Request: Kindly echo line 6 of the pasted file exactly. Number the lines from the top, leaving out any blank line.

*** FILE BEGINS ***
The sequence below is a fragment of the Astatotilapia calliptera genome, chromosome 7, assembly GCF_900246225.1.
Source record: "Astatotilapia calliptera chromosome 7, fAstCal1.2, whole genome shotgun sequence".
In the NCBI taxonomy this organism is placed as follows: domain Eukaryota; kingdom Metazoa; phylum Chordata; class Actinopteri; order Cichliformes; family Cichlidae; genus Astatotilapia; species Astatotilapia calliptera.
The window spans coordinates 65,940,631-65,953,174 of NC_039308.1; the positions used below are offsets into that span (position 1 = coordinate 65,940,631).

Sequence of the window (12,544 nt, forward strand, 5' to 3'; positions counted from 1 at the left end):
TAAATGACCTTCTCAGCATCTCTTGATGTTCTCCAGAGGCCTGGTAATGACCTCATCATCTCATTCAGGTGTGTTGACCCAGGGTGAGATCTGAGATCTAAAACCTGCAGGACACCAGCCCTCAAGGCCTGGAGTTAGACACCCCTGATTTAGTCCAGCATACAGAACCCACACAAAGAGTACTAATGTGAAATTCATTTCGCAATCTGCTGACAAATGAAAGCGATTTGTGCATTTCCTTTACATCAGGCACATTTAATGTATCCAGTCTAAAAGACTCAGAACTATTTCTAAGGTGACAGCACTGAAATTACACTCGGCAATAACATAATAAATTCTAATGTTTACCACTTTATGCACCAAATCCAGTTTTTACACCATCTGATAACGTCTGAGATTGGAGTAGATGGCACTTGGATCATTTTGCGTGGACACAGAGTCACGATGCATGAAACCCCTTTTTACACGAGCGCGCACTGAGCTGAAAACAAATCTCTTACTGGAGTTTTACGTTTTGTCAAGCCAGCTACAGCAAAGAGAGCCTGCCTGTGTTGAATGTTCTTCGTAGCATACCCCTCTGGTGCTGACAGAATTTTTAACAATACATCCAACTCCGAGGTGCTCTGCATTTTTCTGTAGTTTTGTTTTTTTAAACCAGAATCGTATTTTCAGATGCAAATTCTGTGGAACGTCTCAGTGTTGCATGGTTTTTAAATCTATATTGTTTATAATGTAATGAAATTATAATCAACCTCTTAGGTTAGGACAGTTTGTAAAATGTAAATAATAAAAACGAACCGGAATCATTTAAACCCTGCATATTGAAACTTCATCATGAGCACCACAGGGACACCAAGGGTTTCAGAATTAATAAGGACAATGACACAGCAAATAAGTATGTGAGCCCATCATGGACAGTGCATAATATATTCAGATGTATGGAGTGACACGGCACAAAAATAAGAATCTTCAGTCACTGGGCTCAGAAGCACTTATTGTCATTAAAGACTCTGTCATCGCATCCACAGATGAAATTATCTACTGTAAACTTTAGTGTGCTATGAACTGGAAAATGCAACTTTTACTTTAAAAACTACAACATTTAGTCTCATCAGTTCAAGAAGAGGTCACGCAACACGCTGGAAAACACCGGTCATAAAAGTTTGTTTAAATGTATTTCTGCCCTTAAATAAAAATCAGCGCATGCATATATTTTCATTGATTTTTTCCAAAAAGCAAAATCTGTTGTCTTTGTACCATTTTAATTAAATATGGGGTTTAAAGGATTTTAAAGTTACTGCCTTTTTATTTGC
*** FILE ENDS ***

TAAATGACCTTCTCAGCATCTCTTGATGTTCTCCAGAGGCCTGGTAATGACCTCATCATCTCATTCAGGTGTGTTGACCCAGGGTGAGATCTGAGATCTAAAACCTGCAGGACACCAGCCCTCAAGGCCTGGAGTTAGACACCCCTGATTTAGTCCAGCATACAGAACCCACACAAAGAGTACTAATGTGAAATTCATTTCGCAATCTGCTGACAAATGAAAGCGATTTGTGCATTTCCTTTACATCAGGCACATTTAATGTATCCAGTCTAAAAGACTCAGAACTATTTCTAAGGTGACAGCACTGAAATTACACTCGGCAATAACATAATAAATTCTAATGTTTACCACTTTATGCACCAAATCCAGTTTTTACACCATCTGATAACGTCTGAGATTGGAGTAGATGGCACTTGGATCATTTTGCGTGGACACAGAGTCACGATGCATGAAACCCCTTTTTACACGAGCGCGCACTGAGCTGAAAACAAATCTCTTACTGGAGTTTTACGTTTTGTCAAGCCAGCTACAGCAAAGAGAGCCTGCCTGTGTTGAATGTTCTTCGTAGCATACCCCTCTGGTGCTGACAGAATTTTTAACAATACATCCAACTCCGAGGTGCTCTGCATTTTTCTGTAGTTTTGTTTTTTTAAACCAGAATCGTATTTTCAGATGCAAATTCTGTGGAACGTCTCAGTGTTGCATGGTTTTTAAATCTATATTGTTTATAATGTAATGAAATTATAATCAACCTCTTAGGTTAGGACAGTTTGTAAAATGTAAATAATAAAAACGAACCGGAATCATTTAAACCCTGCATATTGAAACTTCATCATGAGCACCACAGGGACACCAAGGGTTTCAGAATTAATAAGGACAATGACACAGCAAATAAGTATGTGAGCCCATCATGGACAGTGCATAATATATTCAGATGTATGGAGTGACACGGCACAAAAATAAGAATCTTCAGTCACTGGGCTCAGAAGCACTTATTGTCATTAAAGACTCTGTCATCGCATCCACAGATGAAATTATCTACTGTAAACTTTAGTGTGCTATGAACTGGAAAATGCAACTTTTACTTTAAAAACTACAACATTTAGTCTCATCAGTTCAAGAAGAGGTCACGCAACACGCTGGAAAACACCGGTCATAAAAGTTTGTTTAAATGTATTTCTGCCCTTAAATAAAAATCAGCGCATGCATATATTTTCATTGATTTTTTCCAAAAAGCAAAATCTGTTGTCTTTGTACCATTTTAATTAAATATGGGGTTTAAAGGATTTTAAAGTTACTGCCTTTTTATTTGC